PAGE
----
The physics master, one John Andrew Owen, called it a "kelly". This was a word I had never heard before, except as a surname (it is now used as a girl's first name as well). I have not heard it used since in this connection. My several dictionaries fail to provide any illumination. Nevertheless I shall follow the usage of John Ann, as the master was perhaps inevitably called, and assume him to have been correct. Mr Tony Blair is New Labour's kelly.
These objects were, I think, popular toys also in a former age. In their diversionary rather than their instructional role, they would be painted with smiling faces above striped waistcoats and spotted bow ties. With suitable modifications to the clothing depicted, and some sticking-out ears (which would do little to affect the physics), a New Labour entrepreneur might make a tidy sum by selling Tony Blair kellys to constituency parties. The local MPs could be roped in as sales reps, which would at least give them something useful to do.
Mr Blair's invulnerability - to Mr Bernie Ecclestone, Mr Geoffrey Robinson and, above all, Mr William Hague - places him in a powerful position when it comes to shifting his colleagues around. He is certainly more powerful in this respect than Harold Wilson or James Callaghan ever was. He is so on account of his kelly-like quality and of the huge majority at his disposal, which only Wilson after 1966 came near to equalling.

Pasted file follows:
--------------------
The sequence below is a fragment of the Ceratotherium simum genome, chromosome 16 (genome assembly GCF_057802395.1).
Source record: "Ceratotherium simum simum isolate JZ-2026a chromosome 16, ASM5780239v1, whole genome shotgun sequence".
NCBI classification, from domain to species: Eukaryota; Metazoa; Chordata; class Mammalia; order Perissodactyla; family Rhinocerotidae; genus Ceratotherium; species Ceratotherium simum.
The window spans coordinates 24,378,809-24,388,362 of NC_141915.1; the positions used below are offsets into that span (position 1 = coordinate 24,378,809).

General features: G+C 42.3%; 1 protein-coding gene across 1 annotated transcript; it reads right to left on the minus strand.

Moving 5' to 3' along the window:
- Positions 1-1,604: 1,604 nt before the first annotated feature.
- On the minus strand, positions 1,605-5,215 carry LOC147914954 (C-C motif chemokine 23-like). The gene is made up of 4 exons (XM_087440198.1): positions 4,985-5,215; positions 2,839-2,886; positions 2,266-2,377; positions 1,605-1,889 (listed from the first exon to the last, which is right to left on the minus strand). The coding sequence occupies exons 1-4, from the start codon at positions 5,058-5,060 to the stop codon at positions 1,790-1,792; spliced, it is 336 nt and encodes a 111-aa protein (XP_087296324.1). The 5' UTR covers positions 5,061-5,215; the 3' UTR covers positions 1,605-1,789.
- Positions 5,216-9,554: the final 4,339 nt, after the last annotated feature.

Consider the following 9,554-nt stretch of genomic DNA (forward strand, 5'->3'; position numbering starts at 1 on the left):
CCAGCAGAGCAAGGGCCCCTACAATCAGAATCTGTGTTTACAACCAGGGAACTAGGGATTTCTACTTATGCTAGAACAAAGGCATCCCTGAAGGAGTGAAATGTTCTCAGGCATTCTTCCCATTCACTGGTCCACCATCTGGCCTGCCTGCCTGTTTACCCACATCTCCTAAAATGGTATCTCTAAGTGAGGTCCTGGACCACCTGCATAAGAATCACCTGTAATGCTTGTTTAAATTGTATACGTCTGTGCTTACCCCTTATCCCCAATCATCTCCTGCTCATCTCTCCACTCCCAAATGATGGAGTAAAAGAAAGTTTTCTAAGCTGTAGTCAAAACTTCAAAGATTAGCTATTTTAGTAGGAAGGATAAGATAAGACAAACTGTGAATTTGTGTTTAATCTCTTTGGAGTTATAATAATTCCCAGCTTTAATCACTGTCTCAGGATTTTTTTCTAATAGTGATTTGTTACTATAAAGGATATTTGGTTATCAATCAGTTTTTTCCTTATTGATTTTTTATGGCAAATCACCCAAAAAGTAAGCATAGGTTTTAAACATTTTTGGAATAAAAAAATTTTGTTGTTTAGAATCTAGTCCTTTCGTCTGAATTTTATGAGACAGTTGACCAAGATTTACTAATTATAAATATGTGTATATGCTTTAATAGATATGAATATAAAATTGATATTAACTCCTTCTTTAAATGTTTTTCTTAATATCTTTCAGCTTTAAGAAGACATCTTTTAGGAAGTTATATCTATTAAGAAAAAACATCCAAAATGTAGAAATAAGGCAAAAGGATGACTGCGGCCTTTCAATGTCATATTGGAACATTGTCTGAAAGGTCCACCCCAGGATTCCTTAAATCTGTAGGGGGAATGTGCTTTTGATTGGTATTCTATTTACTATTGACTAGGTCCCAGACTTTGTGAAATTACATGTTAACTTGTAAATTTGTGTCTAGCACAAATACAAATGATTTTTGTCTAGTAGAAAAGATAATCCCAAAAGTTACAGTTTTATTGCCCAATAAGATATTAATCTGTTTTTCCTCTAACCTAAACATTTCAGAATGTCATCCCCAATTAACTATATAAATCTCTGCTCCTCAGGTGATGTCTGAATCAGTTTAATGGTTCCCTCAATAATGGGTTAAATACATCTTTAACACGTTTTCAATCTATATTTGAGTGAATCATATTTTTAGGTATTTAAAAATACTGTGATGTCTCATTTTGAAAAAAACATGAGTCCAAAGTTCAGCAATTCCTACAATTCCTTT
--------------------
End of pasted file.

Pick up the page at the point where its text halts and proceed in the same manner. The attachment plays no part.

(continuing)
Besides, Wilson and Callaghan were cautious men, forever balancing left and right, intellectuals and trade unionists, north and south, England and the Celtic nations. Today the first two categories no longer exist, or not in the same way. There are few trade unionists, even fewer intellectuals, certainly no one in the class of Richard Crossman and Anthony Crosland. As groups, left and right are forgotten. As adjectives they are virtually meaningless.
The balancing acts performed in the Wilson and Callaghan years rarely produced good cabinets. Even those which looked impressive on paper failed to knock down the coconuts and win the china shepherdess or the imitation cut-glass sugar bowl. In theory Wilson's cabinet of March 1974 was one of the most gifted of any of the post-war era: Callaghan at the Foreign Office, Denis Healey at the Treasury, Roy Jenkins at the Home Office, Crosland at Environment, and Barbara Castle at Health and Social Security. This talented lot duly led us straight to the IMF crisis of 1976.
Whether things would have been happier, then or earlier, if Healey had been at the Foreign Office and Crosland at the Treasury is a matter of speculation. In two periods of Labour government totalling 11 years neither was allowed to occupy the post which he wanted and for which he had consciously trained himself. If they had, I suspect that matters would not have turned out very differently. Still, it is a pity that, of a talented trio, only Lord Jenkins was given the chance to shine as he should have done, though to some extent he made his own luck.
I have written before about the last argument I had with the late Peter Jenkins. I maintained that politicians were becoming not only less talented but, what is not quite the same thing, less interesting. Jenkins replied that neither was true. It was just that we were both getting older. If we were in our early thirties again we should soon discover politicians as gifted and fascinating as Crossman, Crosland and, from the Conservatives, Iain Macleod.